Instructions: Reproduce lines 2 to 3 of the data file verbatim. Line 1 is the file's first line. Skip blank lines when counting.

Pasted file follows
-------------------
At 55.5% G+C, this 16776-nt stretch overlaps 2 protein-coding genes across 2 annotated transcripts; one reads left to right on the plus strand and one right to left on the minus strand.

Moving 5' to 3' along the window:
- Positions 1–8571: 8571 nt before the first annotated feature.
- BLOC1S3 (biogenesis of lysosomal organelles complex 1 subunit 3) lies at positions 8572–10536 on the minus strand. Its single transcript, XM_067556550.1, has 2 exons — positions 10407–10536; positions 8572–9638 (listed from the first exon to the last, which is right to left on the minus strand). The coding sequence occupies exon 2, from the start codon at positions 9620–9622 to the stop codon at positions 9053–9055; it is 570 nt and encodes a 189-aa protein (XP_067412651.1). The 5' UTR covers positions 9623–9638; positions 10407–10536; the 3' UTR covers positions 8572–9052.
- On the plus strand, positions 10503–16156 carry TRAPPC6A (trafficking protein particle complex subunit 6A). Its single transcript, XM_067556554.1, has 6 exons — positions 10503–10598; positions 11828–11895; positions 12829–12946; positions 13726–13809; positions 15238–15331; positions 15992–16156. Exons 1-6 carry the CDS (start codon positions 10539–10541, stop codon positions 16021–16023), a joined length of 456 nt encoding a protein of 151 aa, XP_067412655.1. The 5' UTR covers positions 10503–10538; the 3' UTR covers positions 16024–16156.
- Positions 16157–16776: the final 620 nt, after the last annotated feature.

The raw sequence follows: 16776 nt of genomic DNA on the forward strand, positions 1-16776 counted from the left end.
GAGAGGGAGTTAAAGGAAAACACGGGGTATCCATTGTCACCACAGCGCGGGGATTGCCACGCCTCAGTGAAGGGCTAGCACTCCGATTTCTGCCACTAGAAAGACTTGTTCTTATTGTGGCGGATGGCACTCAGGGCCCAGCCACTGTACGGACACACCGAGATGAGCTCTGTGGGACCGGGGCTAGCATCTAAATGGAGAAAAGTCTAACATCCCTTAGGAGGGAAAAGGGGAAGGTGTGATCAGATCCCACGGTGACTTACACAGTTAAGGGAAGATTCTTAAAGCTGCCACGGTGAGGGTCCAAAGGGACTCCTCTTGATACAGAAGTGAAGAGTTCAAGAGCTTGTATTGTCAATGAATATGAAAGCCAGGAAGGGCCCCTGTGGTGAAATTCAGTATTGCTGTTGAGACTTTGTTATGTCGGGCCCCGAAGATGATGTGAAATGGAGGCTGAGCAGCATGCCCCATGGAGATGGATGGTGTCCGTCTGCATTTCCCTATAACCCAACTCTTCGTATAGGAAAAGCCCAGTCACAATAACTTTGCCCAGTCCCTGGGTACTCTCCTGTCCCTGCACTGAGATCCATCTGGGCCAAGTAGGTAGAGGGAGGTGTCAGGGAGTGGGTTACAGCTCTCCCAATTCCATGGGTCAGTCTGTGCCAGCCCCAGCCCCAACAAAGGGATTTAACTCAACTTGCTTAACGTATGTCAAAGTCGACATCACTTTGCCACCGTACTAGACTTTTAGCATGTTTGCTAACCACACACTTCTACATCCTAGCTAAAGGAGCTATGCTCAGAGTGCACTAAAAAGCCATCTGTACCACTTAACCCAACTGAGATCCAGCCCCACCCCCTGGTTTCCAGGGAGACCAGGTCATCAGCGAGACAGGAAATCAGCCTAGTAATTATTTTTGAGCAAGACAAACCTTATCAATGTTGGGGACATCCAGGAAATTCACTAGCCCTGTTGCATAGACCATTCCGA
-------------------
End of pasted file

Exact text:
Moving 5' to 3' along the window:
- Positions 1–8571: 8571 nt before the first annotated feature.